Chinese Participation in Israel-Palestine Talks May Be the Last Resort for Peace

Credit: I, Makaristos, CC BY-SA 3.0, via Wikimedia Commons

During the recent conflict in the Gaza strip between Israel and Palestine, one unlikely member of the international community stood out to mediate a peaceful negotiation — China. China called for the emergency Security Council meeting to address the ongoing conflict. During the meeting, Wang Yi, the foreign minister of China, called for peace and negotiation while also urging for a ceasefire. Meanwhile, China has publicly invited both Israel and Palestine representatives to come to Beijing to participate in a new round of talks.

China seems to be a different or even an unorthodox moderator for the negotiation between Israel and Palestine. However, Chinese participation could be potentially beneficial for the future of the troubled land. Though not actively facilitating the talks in the past, China has the credits to coordinate the negotiations. Both Israel and Palestine should consider the peace talk offer extended from Beijing. China may genuinely be the best middleman to coordinate the negotiation between the two hostile parties.

From an Israel-Palestine point of view, the previous methods and roadmap for peace may be on the brink of collapse. It may be the time for a new potential solution and a road map for peace. It has been 28 years since the Oslo Accords were signed. Oslo Accords, at the time, have provided a helpful road map for peace and stability in the region in the future. It also added the critical limit to the conflict scale between Israel and Palestine while ending the long-lasting international terrorism and assassination between the two states.

However, the Oslo Accords were far from perfect. The violence between Palestine and Israel still goes on. From 2001 to 2006 to 2021, the blood spilling has never ended. Furthermore, the Oslo Accords did not answer Israeli security concerns, while Palestinian rights are also under severe challenges and damages during the past years. At this moment, it is safe to say that Oslo Accords is on the verge of bankruptcy. It may be time for both Israel and Palestine to consider a new direction in negotiation.

Currently, the Chinese proposed a four-point peace plan back in 2017. China mentioned it again in 2021 during the UNSC meeting. The Four Point plan calls for an independent Palestine State while taking immediate measures to end the violence targeting civilians from both sides. It further calls for international collaboration to seek a political solution to the Palestinian questions. From the plan, China aims to find the balance between both Israeli and Palestinian interests. While it is a long and arduous process to look for a new solution, China may be the one that can provide this new direction.

To add to that, does China have the capacity and understanding of the issues in the region? The answer is yes. China has participated in the negotiation between Arab states and Israel earlier. In 2013, Netanyahu and Abbas were both in China, only one day apart. China also offered to facilitate talks between the two as well. Also, relatively more minor political participation in the region makes China possible to stand neutral. During the Security Council meeting to address the recent Palestine-Israel conflict, China has clearly stated its support for the two-state solution. From the Four Point Proposal, China seeks to find a balance between Israel and Palestine. Chinese policy has been apparent that all negotiations must be based on the two-state solution.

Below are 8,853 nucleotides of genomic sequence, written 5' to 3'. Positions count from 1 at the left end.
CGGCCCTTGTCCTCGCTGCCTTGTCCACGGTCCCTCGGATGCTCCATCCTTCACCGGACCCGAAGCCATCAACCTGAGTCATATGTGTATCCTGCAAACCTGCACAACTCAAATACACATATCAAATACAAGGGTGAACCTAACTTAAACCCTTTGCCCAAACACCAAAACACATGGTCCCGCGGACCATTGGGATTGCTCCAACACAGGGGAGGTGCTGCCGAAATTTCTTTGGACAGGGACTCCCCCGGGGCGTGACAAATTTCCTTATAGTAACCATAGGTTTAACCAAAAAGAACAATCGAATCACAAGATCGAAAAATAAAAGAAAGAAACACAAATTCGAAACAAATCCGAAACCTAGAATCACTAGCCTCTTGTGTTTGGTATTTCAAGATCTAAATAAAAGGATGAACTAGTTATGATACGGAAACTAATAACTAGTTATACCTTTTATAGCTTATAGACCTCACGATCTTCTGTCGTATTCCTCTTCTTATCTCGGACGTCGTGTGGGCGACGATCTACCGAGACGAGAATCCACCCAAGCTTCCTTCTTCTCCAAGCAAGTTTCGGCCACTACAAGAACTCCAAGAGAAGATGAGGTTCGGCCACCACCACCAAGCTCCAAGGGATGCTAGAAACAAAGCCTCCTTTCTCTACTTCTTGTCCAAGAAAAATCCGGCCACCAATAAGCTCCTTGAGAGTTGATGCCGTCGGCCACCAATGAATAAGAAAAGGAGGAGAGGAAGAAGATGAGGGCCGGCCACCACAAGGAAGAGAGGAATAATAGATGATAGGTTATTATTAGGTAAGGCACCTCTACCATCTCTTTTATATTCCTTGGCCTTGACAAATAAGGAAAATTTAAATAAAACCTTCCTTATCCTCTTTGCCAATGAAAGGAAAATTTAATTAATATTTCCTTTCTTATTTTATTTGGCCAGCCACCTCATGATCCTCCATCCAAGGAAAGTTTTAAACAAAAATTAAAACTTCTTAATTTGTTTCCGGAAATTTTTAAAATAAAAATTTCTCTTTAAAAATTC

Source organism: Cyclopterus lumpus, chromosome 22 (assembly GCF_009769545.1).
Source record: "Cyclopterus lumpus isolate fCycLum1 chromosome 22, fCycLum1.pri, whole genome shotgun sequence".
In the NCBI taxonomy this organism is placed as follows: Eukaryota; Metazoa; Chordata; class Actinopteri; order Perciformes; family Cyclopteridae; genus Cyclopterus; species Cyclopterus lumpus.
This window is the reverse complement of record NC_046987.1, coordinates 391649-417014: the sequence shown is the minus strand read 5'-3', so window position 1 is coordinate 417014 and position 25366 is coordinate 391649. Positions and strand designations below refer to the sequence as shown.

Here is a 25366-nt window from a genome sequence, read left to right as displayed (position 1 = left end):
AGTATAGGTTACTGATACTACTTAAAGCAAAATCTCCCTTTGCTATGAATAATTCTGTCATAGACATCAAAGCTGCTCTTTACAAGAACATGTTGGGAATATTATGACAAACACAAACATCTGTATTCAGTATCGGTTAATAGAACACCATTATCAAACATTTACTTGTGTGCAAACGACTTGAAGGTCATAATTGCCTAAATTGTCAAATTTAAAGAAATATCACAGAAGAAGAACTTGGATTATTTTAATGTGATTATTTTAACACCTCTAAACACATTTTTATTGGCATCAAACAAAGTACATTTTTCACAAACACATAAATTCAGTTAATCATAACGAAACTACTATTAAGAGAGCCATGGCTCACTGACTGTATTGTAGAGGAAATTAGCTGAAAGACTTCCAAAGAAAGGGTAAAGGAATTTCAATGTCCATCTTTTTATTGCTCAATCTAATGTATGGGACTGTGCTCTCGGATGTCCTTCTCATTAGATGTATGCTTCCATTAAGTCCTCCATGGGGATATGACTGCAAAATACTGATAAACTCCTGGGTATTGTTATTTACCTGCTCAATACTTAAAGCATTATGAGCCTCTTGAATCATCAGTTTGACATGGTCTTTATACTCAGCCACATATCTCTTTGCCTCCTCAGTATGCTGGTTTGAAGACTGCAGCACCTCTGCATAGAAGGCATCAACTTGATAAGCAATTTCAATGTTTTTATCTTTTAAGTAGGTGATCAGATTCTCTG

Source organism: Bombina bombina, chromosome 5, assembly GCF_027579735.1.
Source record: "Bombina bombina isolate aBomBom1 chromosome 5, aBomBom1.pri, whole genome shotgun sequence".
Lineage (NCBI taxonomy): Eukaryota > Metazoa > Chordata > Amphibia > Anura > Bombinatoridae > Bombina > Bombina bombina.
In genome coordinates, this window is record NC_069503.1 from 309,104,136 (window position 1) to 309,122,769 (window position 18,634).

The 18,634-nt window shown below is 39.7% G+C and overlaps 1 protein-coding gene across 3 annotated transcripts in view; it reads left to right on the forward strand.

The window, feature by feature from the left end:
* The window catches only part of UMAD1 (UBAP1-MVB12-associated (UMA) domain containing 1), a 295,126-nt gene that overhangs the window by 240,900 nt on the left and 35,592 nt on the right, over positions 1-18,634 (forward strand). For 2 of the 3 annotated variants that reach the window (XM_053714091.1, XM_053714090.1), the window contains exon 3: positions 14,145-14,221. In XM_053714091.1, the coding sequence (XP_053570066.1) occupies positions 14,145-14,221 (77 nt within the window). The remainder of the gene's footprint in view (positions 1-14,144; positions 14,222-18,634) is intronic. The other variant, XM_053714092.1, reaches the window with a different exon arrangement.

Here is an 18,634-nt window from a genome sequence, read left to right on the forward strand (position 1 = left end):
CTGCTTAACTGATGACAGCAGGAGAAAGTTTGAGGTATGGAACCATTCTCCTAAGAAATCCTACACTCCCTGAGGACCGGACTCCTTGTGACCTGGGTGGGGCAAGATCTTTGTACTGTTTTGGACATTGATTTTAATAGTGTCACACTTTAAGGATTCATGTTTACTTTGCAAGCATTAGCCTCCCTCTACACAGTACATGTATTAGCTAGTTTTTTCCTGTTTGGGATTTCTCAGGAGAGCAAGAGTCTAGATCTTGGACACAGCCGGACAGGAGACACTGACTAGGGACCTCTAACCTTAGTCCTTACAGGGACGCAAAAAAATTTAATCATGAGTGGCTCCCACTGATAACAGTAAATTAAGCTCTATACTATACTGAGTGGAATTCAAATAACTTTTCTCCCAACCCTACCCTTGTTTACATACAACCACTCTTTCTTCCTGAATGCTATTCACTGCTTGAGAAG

From a Chinese perspective, a peaceful Middle East suits the Chinese vision and strategic interests perfectly. If China wants to push further on its Belt and Road Initiative, it has to have a stable environment in the Middle East. The Middle East is a significant part of the BRI. It is the critical crossroad between China, Africa, and Europe in the BRI. China seeks to expand its influence in the Middle East beyond economics, and a peace mediation will bring its way to more political activities in the region. In its four-point plan, China has clearly stated that it considers both Israel and Palestine essential partners for the BRI.

Furthermore, from a moral perspective, providing a middle ground for negotiations between Israel and Palestine will be necessary for the Chinese diplomatic relationship. Even though being an honest and commonly supported mediator will be extremely hard, especially in this case, the Chinese participation in negotiation will gain the critical support and trust China needs, especially among Arab states. China has stated its support towards Palestinians’ self-determination. Providing mediation between Palestine and Israel will further bring moral benefits to the Chinese, essential for the development of the BRI in the future.

Admittedly, there are challenges that China will face if it becomes the new mediator. As I have mentioned, it is hard to be a mediator that both sides will trust. Within the four points, mentioning the abolishment of all illegal settlements will remain a challenge between all future parties in the negotiation. However, with the traditional roadmap to peace on the edge of dissolution and an open plan that China may offer, Palestine and Israel should consider the offer from the Chinese. The blood spill costs the lives of the people and shuts the door for future development. The Chinese plan may not be perfect, but it may be the surprising path that both sides should take. 

Henry Huang serves as the Research and Communications Assistant at the DPRK Strategic Research Center in KIMEP University in Almaty, Kazakhstan. He graduated with a Bachelors’s degree from the George Washington University Elliott School of International AffairsThe views and opinions expressed in this article are those of the author.